Despite having access to countless kitchen appliances through my job as a product reviewer, I give valuable counter space to the Almond Cow (though I should note it's smaller than a typical blender). It's a worthy investment for anyone who spends a lot of money on dairy-free alternatives: It's more cost-efficient than purchasing milks at the store, and you can control every ingredient going into the recipe, which can't be said for store-bought options.
However, I should note that not all milks reach the same consistency with the Almond Cow. Almonds have a lower fat content than many other nuts, so they produce a watery consistency, especially without additives. My preferred nuts for getting the creamiest finish are cashews. I also love a blend of coconut and cashews, but the coconut is definitely a noticeable flavor.
Another warning: Not all pulp is the same. When repurposing the pulp, it's important to factor in the flavor of the beverage. Sweet vanilla milks will produce pulp that tastes the same—so it may be weird in a cheese sauce or other savory recipe. (If you're desperate, a vanilla cashew pulp can transform into a queso, but I'd recommend adding a strong flavor like roasted red pepper.)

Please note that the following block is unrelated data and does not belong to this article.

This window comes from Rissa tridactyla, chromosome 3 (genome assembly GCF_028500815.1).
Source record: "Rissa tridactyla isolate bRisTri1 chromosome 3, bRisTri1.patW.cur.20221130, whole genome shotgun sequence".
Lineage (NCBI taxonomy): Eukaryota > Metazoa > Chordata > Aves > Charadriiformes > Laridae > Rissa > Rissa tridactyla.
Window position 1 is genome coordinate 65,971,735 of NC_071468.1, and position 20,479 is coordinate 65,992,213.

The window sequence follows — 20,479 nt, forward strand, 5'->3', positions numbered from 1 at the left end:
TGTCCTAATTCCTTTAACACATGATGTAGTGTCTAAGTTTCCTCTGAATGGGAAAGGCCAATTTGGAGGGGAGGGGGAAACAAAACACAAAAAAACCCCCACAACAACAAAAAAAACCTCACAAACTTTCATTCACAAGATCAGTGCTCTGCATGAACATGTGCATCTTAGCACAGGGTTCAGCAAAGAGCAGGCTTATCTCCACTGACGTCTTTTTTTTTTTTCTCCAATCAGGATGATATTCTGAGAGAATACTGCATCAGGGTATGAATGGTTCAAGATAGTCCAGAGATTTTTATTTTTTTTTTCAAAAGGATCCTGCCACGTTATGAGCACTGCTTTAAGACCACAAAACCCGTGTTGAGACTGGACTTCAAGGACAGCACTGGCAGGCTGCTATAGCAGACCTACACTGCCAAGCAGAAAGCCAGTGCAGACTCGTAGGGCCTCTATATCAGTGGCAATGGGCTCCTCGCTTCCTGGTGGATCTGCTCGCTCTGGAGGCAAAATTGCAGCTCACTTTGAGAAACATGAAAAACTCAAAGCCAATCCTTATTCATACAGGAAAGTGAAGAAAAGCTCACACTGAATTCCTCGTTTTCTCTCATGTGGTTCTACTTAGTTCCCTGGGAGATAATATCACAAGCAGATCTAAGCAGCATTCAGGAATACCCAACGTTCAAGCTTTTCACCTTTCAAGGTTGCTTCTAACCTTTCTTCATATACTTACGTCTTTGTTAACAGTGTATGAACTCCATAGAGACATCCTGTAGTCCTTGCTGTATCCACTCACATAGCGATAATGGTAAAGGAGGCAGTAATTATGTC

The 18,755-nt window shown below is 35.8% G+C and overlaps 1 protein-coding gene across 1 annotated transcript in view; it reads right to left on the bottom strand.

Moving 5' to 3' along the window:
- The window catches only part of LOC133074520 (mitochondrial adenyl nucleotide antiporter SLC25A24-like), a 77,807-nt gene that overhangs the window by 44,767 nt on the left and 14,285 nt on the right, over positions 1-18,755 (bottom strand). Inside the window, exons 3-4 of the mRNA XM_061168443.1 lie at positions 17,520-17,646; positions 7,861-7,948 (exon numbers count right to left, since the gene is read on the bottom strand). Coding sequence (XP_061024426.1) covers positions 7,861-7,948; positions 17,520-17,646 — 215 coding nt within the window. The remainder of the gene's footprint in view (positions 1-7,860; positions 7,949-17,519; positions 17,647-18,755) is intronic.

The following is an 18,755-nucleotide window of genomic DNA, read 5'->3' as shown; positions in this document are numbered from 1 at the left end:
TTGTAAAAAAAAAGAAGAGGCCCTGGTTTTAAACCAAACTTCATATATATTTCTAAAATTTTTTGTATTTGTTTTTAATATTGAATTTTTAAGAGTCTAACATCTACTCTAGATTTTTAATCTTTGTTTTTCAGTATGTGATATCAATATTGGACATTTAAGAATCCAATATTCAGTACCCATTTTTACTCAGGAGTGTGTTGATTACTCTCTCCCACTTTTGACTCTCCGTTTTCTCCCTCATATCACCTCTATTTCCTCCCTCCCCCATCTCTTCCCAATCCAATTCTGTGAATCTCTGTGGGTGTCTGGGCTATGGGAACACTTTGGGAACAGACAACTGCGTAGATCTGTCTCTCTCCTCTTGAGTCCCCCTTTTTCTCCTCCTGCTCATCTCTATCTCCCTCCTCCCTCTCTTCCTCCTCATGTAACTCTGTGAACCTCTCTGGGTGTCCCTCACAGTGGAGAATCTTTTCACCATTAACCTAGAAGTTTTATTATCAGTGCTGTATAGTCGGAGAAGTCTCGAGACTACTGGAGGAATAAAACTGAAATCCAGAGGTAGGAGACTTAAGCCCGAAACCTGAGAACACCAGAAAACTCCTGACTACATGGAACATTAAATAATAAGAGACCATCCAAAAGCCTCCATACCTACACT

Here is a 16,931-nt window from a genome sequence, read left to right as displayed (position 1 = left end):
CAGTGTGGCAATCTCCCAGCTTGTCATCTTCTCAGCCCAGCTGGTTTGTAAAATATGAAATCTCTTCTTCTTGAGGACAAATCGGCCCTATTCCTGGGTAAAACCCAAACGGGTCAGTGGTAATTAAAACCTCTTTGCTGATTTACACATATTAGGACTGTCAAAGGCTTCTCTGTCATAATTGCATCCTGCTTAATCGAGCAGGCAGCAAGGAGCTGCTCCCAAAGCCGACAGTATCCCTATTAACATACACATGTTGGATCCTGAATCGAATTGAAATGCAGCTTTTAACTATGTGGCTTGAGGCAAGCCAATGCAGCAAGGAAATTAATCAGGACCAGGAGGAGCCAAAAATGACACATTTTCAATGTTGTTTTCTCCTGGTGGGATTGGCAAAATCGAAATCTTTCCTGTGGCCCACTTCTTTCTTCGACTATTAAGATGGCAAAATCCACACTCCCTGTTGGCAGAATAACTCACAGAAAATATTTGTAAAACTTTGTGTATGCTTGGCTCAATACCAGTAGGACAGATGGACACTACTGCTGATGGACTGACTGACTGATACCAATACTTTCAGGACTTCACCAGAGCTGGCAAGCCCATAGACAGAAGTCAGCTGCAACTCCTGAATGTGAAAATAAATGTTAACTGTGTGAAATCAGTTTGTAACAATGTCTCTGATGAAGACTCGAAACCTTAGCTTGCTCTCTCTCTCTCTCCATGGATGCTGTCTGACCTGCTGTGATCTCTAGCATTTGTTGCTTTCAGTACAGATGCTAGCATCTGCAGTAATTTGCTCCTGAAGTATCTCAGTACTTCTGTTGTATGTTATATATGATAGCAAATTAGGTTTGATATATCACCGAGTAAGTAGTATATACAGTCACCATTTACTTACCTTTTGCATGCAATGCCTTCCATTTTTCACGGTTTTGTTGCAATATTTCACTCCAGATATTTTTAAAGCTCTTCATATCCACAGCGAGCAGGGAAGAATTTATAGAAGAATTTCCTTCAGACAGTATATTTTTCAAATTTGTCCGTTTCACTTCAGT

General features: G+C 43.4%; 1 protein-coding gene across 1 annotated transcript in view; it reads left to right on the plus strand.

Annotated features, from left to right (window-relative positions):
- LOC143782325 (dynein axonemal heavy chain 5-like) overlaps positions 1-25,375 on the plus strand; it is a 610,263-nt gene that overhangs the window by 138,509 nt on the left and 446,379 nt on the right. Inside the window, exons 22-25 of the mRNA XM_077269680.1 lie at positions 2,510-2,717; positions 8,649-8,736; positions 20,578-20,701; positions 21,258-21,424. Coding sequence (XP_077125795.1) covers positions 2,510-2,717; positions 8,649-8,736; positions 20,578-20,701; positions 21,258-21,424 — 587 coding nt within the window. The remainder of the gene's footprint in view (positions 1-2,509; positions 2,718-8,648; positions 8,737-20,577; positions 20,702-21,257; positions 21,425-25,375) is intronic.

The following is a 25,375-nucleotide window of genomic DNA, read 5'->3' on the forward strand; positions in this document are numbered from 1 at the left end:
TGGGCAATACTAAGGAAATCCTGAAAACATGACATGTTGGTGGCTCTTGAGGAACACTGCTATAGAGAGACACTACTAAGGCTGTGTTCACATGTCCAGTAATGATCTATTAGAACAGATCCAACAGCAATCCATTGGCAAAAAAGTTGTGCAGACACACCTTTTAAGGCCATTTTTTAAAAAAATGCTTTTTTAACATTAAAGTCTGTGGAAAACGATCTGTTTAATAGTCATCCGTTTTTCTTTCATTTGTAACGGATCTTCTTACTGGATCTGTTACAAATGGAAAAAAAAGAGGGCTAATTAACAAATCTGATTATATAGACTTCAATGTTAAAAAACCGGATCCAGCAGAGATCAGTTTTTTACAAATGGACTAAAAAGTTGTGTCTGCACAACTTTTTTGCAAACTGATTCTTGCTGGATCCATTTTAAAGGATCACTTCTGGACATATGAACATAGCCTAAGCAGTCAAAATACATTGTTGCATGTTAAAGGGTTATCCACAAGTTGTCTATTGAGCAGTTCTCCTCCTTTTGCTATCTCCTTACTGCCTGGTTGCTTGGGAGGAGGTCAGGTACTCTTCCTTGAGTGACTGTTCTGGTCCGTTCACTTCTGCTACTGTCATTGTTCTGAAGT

I love my Almond Cow so much that I recommended it for our annual gift guide as a must-have kitchen staple for eating healthier. It's the only product to convince me that making alternative milks is actually worth the effort. I've recommended it to others trying to find the perfect gift for a loved one and even sent one to a friend as a wedding gift. Basically, it's the perfect way to upgrade someone's kitchen with something they likely don't have—but actually need.
Braelyn Wood is the Deputy Commerce Editor at mindbodygreen. She has a B.S. in journalism from Northwestern University, along with a certificate in marketing. After interning at Bustle Digital Group and Cosmopolitan, her love of products (and a good deal) led her to the commerce space, and she joined Meredith Corporation as its first health and wellness-focused shopping writer. During this time, her byline appeared in Health, Shape, InStyle, People, and Travel Leisure, as she covered topics like workout gear, home goods, and coronavirus essentials to help shoppers lead healthier lives. In her current role, she helps readers find the best deals, uncover the latest launches, and understand which items are worth the splurge (or not) from her home in Brooklyn, New York.